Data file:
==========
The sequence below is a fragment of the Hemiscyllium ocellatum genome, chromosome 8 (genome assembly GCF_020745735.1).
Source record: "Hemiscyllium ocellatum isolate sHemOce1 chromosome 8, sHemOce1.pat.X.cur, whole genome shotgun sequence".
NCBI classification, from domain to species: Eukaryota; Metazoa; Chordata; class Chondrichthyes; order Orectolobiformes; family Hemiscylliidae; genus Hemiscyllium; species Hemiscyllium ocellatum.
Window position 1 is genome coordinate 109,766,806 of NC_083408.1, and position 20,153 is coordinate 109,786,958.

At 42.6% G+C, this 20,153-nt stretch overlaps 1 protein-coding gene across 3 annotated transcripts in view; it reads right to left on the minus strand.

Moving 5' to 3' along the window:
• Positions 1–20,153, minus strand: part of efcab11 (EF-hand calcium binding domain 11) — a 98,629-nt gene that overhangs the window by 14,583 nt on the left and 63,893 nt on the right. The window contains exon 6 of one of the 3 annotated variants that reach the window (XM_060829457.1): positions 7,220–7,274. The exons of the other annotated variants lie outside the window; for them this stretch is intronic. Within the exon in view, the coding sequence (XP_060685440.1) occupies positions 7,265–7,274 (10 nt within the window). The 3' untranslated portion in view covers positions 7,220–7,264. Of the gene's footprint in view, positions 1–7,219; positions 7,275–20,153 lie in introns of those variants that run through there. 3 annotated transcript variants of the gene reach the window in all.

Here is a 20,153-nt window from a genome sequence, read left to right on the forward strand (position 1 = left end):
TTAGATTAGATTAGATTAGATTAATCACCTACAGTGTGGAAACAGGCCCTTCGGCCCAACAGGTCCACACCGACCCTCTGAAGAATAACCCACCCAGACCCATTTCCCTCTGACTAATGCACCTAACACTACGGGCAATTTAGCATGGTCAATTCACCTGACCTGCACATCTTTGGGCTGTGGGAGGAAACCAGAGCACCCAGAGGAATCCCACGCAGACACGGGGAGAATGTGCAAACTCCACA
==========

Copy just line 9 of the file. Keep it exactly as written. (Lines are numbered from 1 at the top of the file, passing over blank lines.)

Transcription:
TTAGATTAGATTAGATTAGATTAATCACCTACAGTGTGGAAACAGGCCCTTCGGCCCAACAGGTCCACACCGACCCTCTGAAGAATAACCCACCCAGACCCATTTCCCTCTGACTAATGCACCTAACACTACGGGCAATTTAGCATGGTCAATTCACCTGACCTGCACATCTTTGGGCTGTGGGAGGAAACCAGAGCACCCAGAGGAATCCCACGCAGACACGGGGAGAATGTGCAAACTCCACA